BSP said the planned RRR cuts are part of the bank’s financial market reforms.
BSP said the planned RRR cuts are part of the bank’s financial market reforms.

Philippine CB Cuts Banks’ Reserve Ratio

Philippine CB Cuts Banks’ Reserve Ratio

The Bangko Sentral ng Pilipinas said it was reducing banks’ reserve requirement ratio by 1 percentage point beginning March 2, a move that could pump between “P80 to P100 billion” into the economy but put fresh pressure on the peso, which has sunk to near 12-year lows.
Reserve requirement is the percentage of deposits in banks that must be kept at the BSP. A lower reserve requirement increases the amount of money in circulation. The cut will bring the amount of reserves banks need to park with the BSP to 19%, Malaya.com reported.
The BSP had previously flagged a plan to eventually cut the reserve ratio from 20%, which was among the highest in the region, as it reduces its reliance on the tool to manage liquidity in the financial system.
It has maintained such a move should not be mistaken as a change in monetary policy in one of the fastest-growing economies in Asia.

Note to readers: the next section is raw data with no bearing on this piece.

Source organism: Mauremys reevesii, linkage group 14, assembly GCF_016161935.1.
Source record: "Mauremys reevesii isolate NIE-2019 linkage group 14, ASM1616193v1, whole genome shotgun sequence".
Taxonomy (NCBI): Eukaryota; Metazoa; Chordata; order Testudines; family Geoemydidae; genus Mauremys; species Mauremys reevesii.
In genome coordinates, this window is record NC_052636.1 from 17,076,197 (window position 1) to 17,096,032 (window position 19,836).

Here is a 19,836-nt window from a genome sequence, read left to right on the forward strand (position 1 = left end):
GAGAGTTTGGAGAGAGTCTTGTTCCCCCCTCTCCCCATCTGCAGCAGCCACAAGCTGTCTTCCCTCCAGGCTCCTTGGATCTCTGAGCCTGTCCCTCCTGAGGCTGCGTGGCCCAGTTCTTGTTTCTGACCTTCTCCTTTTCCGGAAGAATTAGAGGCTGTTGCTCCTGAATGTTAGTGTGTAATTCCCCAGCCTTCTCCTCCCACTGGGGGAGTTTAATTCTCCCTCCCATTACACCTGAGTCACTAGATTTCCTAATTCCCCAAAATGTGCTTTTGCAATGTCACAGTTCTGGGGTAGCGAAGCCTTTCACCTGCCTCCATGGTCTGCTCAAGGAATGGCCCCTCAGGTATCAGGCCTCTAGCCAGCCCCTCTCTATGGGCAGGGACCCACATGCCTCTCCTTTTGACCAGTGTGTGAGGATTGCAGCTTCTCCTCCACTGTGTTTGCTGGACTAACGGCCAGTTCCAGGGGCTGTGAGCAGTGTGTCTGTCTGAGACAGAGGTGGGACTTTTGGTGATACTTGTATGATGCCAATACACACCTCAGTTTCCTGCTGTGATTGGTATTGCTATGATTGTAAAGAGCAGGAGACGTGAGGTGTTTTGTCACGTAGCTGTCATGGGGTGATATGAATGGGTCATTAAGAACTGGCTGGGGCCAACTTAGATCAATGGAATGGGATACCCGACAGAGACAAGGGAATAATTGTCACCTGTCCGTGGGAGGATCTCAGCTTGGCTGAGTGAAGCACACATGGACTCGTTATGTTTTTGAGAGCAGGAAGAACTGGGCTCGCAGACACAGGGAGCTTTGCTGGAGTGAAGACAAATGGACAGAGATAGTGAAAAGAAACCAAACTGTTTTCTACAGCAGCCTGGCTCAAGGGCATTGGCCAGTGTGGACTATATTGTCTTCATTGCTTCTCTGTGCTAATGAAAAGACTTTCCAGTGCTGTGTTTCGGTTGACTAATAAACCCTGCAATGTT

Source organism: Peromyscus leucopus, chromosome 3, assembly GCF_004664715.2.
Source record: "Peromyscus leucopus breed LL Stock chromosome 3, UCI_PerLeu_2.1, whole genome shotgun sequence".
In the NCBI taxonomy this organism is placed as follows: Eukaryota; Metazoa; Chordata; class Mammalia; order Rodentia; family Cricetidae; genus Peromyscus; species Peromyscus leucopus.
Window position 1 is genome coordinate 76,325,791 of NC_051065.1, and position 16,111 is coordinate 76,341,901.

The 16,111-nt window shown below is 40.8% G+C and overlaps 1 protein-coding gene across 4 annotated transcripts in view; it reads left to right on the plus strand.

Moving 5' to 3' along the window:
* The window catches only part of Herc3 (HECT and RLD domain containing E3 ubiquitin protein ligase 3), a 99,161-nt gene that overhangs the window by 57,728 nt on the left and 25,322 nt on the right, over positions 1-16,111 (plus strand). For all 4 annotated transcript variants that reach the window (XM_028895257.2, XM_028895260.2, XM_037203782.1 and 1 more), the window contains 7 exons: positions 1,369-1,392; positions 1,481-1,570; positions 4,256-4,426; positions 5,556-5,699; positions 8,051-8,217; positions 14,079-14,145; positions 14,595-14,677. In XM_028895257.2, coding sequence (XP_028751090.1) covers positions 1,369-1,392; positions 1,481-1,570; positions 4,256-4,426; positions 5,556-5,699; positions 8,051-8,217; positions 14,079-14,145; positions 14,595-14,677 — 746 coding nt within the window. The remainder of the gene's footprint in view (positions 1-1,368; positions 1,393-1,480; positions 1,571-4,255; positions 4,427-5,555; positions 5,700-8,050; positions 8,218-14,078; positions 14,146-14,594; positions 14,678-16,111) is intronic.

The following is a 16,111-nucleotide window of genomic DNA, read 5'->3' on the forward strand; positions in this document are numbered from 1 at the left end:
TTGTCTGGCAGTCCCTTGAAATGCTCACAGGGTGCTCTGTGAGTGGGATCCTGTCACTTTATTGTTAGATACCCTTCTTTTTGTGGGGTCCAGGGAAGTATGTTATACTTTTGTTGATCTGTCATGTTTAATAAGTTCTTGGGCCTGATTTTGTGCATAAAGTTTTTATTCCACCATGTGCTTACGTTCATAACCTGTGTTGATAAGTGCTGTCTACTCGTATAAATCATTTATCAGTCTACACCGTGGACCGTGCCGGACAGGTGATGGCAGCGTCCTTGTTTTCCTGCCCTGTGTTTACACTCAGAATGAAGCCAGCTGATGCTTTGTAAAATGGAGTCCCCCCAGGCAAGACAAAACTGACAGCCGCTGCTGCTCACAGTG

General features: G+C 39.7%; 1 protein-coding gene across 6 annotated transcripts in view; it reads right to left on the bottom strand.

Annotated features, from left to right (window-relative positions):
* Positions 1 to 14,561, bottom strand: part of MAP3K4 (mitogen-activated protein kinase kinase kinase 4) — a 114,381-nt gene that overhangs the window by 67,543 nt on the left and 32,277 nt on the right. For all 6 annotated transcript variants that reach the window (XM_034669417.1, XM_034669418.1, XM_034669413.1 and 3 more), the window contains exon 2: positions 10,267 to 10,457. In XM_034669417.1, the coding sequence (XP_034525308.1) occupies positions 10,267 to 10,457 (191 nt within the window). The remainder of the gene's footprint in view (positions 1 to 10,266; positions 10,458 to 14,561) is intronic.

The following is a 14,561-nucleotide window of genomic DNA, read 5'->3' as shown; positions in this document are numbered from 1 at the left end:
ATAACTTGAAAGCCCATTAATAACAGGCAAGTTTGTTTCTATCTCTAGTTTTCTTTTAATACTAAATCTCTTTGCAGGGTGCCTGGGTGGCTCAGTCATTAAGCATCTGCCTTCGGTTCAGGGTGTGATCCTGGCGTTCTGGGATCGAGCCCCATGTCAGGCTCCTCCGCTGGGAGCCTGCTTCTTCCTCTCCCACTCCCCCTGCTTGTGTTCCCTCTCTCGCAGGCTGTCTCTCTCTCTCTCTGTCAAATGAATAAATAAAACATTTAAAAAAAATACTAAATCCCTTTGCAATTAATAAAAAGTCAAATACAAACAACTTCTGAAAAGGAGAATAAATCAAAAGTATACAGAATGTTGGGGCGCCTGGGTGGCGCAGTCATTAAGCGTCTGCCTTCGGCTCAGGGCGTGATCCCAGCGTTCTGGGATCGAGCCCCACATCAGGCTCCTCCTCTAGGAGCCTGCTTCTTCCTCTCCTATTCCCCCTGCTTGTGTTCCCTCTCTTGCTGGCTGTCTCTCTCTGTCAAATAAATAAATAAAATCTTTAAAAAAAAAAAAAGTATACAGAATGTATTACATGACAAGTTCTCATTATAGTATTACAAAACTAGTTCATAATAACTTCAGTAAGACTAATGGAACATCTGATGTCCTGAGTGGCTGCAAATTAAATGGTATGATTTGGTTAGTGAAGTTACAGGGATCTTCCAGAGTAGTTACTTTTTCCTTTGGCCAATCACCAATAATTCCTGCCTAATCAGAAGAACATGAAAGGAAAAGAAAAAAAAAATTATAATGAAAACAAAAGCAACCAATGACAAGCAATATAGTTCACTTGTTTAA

But the timing of the RRR announcement came as a surprise, coming on the eve of a public holiday and after wild swings in global financial markets. And, it was not made as usual at a scheduled policy meeting.
Nestor Espenilla, BSP governor, has said the planned RRR cuts are part of the bank’s financial market reforms, following its shift to an interest rate corridor system in June 2016. “In deciding to reduce the reserve requirement ratios, the monetary board reaffirms the (Philippine central bank’s) commitment to gradually lessen its reliance on reserve requirements for managing liquidity in the financial system,” it said in a statement.
“RRR is one of the traditional monetary policy instruments available to BSP.  We have heavily relied on it for a long time to run effective monetary policy. This is no longer the case for the Philippines.  Therefore, continued heavy reliance on RRR has become highly burdensome and distorts the financial system,” Espenilla earlier said.
Espenilla explained that with the shift to the interest corridor system in 2016, BSP can now effectively manage liquidity in a more market friendly manner. 
“This is the logic behind the plan to gradually phase down RRR to single digit levels comparable to those prevailing in Asean countries of more or less similar development.  This means that forthcoming reductions in RRR should not be mistaken as a change in monetary policy stance.  Rather, it should be viewed as part of ambitious financial market reforms that BSP is currently implementing,” Espenilla explained.


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